“The brain has reasons that reason knows nothing of.” – with apologies to Blaise Pascal
When I was 20 years old a group of aspirants would meet weekly with a Sufi wise man visiting America from Turkey. One day, at a particularly teachable moment, he delivered a directive that lit up my neural network and has powerfully shaped and guided my life ever since. In part it was what he said, but in equal measure it was what I was ripe and ready to hear. Fifty years later that directive has circled round and lit up my neural net once again.
Feedback Loops – Good or Bad?
One double-edged aspect of the way feedback loops affect our brains (and believe me – spiritual directives can be very powerful feedback loops) is that whatever we pay attention to in our lives tends to increase. So, for example, when we begin learning the multiplication tables and say “Three times three equals nine,” actual wires (axons) connect to other wiring (dendrites) in our brain. The more we repeat the multiplication tables, the more wires connect and the stronger the connections become, until one day – voila – we’ve built a sufficiently robust, integrated network that demonstrates we’ve learned all the multiplication tables. This wiring process repeats all through our lives with every bit of learning, including, unfortunately (and fortunately) learning that ends up breaking our hearts.
With respect to the spiritual directive I received, a number of network fibers had already been laid down – the equivalent of several exposures to the multiplication tables. I had sold a business I’d started in California, and was now back in Connecticut working with a friend who’d just started a housebuilding enterprise. I didn’t know it then, but my brain and body really thrived in being active and working outside every day. A big part of housebuilding, especially for two guys building their first house by themselves using a textbook (Willis Wagner’s Modern Carpentry), was creative problem-solving. This too, was a boon to my brain!
Back to the spiritual directive. What the Sufi wise man said that was so impactful to my unfolding heart and brain was: “Provide shelter for people.” This teacher obviously knew that a kind heart trumps good looks!
To a 20-year-old with boundless energy, that directive meant “Build whole houses for people.” Which essentially is what I did for more than a quarter of a century. But the body ages and energy wanes. What’s an elder to do about that Spiritual Directive then?
Well, several weeks ago, the answer to that question arrived in an email from a friend. It was a short, inspiring Karma Tube video. It was this one of a guy in West Oakland, CA suddenly connecting a bunch of Rich Club networks in my brain (which I suspect ultimately connect to the heart – although I have only anecdotal evidence, which is often more than enough to form a research hypothesis or two around).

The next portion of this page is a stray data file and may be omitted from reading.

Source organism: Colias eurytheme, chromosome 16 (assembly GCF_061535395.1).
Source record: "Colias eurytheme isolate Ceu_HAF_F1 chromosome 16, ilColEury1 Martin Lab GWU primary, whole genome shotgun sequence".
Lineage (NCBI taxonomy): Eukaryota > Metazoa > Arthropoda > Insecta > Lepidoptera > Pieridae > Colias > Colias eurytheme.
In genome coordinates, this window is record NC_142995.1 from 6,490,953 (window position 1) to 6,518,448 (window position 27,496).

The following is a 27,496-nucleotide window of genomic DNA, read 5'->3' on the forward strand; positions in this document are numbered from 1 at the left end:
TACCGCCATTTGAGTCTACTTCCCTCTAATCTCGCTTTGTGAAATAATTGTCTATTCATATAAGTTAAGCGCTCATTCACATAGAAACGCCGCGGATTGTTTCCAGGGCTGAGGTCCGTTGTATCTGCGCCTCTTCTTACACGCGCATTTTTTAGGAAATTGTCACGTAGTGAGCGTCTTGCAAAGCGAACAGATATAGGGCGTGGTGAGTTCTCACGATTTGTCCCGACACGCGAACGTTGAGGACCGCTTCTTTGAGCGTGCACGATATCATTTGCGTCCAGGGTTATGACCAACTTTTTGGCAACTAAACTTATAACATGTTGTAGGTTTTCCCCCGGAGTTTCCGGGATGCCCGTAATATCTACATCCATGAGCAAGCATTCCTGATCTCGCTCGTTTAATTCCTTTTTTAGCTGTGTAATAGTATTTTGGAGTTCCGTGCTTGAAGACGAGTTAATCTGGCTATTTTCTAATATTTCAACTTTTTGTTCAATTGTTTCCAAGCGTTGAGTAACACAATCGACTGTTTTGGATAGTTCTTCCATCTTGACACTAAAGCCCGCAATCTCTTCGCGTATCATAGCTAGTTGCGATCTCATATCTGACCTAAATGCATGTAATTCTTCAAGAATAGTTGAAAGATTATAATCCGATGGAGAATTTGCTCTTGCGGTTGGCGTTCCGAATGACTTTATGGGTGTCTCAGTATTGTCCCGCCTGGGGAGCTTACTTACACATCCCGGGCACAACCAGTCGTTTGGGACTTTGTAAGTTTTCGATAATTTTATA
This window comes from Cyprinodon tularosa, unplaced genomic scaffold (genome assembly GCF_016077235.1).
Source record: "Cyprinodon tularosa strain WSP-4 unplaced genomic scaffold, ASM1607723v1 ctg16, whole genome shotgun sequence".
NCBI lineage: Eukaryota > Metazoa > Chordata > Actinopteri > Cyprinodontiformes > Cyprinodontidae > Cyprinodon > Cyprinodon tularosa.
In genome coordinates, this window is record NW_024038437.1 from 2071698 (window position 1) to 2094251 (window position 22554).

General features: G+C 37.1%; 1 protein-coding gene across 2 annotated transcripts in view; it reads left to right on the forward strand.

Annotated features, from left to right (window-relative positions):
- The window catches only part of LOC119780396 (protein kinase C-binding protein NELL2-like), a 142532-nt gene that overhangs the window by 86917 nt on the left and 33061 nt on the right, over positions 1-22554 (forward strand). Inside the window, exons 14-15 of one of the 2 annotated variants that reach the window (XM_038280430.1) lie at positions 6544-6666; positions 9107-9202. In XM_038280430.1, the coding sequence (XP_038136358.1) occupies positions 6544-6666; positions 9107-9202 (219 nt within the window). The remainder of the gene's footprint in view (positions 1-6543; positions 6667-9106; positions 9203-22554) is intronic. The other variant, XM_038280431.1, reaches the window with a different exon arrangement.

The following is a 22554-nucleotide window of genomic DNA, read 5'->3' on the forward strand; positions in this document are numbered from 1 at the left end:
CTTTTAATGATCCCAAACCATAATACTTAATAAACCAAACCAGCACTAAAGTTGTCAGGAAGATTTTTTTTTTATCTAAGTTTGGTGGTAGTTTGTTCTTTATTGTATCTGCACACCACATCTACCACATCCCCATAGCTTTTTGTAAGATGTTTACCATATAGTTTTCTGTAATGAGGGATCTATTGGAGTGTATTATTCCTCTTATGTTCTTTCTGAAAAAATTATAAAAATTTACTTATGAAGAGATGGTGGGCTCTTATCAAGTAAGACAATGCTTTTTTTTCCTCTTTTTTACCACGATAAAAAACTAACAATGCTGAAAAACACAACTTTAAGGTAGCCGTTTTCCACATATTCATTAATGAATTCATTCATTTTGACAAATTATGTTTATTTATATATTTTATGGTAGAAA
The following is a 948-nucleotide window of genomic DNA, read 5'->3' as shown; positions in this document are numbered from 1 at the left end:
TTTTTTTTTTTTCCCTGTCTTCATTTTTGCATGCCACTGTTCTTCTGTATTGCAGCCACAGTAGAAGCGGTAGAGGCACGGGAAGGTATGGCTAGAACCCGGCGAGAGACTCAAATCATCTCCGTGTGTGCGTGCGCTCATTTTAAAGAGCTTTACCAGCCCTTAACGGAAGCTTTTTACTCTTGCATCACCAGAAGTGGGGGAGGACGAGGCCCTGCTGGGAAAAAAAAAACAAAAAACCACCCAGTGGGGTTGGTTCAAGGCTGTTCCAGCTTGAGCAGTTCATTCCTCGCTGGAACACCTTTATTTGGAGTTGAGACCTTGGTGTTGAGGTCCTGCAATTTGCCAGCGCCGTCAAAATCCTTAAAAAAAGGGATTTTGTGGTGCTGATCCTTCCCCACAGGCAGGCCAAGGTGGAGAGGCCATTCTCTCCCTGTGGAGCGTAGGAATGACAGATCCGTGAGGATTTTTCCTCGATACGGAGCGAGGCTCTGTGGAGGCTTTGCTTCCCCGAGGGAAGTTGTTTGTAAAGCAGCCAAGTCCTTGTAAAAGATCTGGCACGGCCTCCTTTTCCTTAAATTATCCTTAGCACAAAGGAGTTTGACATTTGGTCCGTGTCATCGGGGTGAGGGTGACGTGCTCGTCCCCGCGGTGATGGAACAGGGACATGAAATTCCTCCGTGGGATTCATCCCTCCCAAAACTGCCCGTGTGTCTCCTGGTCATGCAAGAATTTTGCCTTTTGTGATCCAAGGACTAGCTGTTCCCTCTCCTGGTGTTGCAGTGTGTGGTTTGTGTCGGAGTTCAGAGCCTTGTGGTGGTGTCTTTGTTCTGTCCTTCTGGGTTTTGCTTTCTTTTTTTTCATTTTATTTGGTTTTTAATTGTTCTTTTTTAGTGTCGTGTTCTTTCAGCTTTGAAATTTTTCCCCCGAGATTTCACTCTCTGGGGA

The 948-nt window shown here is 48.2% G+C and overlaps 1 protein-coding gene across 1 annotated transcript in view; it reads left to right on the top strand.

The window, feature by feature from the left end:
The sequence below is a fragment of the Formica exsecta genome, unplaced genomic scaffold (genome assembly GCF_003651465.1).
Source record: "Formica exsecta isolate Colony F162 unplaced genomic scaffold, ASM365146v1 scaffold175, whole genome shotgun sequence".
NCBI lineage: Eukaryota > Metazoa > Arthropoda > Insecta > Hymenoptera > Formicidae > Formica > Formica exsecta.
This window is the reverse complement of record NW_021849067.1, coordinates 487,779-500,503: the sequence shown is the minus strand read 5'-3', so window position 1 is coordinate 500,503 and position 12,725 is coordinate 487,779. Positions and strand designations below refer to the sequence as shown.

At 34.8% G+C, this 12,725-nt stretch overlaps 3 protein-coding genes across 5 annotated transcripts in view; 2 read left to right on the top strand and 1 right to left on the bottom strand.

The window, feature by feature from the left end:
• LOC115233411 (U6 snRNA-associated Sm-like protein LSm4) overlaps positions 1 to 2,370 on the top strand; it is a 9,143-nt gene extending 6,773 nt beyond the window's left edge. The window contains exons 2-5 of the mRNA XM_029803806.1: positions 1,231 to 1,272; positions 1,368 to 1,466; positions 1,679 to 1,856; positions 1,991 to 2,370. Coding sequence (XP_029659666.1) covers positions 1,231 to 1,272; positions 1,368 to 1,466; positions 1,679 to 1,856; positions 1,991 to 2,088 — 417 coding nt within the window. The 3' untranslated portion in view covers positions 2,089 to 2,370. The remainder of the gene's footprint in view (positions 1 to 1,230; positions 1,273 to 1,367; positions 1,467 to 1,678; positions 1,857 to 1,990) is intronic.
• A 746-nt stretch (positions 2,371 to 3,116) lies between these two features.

What the video provided was an illustration of one man’s efforts to help heal a few local broken hearts (including his own). Here’s how his efforts have inspired me.
Slowly I Turn
When I turned 50 it became clear that I could no longer take on the stress and responsibility for planning, constructing and completing one new home after another. I could do remodels and additions – things that required less time and energy and afforded some downtime between projects to recover. As the years have gone by and my interest in brain science blossomed, I have done less and less construction work.
For the last two years though, I’ve been looking into the Tiny House movement, and have built the equivalent of several tiny houses on our property (see the Wood Chapel at the right and Ollie’s Love Emporium image below). Last year I almost went out and bought a trailer to build my first mobile Tiny House on.
And then along came Greg Kloehn’s video. Not surprisingly it triggered memories of two times in my own life when I was homeless, couch surfing, sleeping in trees and in friends’ parked cars. And because I know how important a sound, safe night’s sleep is for integrated brain function, my own neural network lit right up.
And now Prayer Pod has been born. My first sleeping pod for the homeless – a form of “shelter for people” that my current level of time and energy can readily manage. It’s well on the way to completion (you can see pictures HERE). I find my brain and body abuzz in ways that it hasn’t been for quite a while now. Especially because if anything will begin to address the complexity of homelessness, a safe and sound good night’s sleep is a great place to start. Oh, and the research shows how beneficial helping just one person actually is for the brain, not to mention…the human heart. Whose heart does your brain yearn to help heal?